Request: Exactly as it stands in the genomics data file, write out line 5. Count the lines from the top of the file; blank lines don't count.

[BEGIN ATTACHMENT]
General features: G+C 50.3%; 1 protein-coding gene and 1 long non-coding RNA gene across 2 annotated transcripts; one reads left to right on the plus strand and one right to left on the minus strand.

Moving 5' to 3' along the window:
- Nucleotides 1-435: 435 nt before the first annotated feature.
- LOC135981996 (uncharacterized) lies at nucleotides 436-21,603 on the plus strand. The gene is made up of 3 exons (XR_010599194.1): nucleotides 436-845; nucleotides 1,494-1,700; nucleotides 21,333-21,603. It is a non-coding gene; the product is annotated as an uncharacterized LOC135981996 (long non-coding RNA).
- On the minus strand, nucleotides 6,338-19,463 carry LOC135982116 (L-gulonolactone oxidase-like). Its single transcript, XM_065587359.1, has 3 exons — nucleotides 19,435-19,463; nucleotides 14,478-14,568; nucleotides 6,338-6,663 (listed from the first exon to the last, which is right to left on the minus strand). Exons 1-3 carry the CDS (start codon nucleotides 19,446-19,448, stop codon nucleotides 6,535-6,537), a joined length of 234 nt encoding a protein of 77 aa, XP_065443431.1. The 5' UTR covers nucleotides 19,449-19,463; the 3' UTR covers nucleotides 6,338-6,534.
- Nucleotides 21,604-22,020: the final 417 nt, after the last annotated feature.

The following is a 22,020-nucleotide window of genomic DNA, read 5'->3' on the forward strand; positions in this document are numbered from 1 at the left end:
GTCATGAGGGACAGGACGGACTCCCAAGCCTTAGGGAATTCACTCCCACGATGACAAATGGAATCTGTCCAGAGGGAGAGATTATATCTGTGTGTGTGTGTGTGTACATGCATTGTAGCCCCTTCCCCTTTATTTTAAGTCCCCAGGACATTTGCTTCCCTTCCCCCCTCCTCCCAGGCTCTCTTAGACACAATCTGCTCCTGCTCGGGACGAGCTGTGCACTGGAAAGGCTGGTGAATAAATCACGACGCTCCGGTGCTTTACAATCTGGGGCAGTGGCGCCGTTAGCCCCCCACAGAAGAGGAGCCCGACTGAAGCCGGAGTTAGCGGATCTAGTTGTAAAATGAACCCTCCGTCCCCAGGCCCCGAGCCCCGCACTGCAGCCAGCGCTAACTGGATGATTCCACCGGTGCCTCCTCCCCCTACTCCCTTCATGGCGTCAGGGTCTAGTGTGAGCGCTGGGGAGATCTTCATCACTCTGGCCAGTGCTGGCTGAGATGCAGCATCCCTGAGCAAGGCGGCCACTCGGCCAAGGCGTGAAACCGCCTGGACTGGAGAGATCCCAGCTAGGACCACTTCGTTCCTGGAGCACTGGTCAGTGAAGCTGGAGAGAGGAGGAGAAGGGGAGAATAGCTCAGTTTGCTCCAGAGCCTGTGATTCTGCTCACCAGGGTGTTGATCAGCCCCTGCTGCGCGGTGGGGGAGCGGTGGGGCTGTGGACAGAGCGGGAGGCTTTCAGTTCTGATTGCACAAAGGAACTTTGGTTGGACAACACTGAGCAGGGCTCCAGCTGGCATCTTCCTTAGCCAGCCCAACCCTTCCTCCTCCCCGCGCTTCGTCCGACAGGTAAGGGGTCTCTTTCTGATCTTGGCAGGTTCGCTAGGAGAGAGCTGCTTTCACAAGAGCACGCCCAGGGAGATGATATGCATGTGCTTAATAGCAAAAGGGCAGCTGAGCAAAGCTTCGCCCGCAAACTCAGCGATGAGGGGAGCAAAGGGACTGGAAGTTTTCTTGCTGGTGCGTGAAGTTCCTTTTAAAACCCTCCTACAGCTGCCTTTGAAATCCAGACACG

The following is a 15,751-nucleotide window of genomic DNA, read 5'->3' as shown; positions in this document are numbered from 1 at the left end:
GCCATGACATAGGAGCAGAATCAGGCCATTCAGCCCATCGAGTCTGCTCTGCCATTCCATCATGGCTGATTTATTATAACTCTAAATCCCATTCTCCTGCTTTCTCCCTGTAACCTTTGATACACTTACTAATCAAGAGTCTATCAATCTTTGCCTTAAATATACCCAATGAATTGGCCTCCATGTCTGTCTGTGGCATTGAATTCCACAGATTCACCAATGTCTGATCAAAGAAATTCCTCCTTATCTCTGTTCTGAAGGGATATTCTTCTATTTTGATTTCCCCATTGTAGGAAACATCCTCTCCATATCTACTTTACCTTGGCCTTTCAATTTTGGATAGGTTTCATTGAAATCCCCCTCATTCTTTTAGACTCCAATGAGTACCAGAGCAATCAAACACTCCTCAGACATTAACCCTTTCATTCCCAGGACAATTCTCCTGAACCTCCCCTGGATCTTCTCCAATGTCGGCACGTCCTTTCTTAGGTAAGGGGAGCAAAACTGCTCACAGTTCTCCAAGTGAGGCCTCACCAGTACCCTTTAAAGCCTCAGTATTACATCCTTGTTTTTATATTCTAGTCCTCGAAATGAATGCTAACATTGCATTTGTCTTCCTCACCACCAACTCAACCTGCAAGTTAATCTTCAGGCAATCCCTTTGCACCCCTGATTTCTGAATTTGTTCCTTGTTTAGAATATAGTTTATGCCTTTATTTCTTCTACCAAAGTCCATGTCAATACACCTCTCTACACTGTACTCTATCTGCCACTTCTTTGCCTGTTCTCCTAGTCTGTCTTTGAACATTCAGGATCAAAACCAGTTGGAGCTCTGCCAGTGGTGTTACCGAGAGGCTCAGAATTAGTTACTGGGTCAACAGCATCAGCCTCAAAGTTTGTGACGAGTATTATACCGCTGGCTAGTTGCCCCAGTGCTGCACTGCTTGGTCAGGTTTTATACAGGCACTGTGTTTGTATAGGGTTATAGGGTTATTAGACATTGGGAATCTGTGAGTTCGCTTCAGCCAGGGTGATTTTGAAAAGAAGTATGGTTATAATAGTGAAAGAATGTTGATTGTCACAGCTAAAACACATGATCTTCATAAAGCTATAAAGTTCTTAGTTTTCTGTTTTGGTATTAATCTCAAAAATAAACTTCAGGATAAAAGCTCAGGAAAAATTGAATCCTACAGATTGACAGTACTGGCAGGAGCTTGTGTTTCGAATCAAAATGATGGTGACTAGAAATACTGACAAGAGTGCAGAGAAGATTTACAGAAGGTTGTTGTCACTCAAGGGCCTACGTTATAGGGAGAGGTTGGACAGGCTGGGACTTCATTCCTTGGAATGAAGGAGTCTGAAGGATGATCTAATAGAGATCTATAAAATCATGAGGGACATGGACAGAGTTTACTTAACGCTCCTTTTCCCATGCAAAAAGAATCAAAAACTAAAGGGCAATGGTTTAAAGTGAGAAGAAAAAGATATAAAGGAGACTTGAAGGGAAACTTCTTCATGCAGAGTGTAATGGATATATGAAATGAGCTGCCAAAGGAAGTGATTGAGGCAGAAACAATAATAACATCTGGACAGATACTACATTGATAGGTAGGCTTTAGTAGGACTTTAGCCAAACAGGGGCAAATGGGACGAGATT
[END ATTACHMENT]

- On the minus strand, nucleotides 6,338-19,463 carry LOC135982116 (L-gulonolactone oxidase-like). Its single transcript, XM_065587359.1, has 3 exons — nucleotides 19,435-19,463; nucleotides 14,478-14,568; nucleotides 6,338-6,663 (listed from the first exon to the last, which is right to left on the minus strand). Exons 1-3 carry the CDS (start codon nucleotides 19,446-19,448, stop codon nucleotides 6,535-6,537), a joined length of 234 nt encoding a protein of 77 aa, XP_065443431.1. The 5' UTR covers nucleotides 19,449-19,463; the 3' UTR covers nucleotides 6,338-6,534.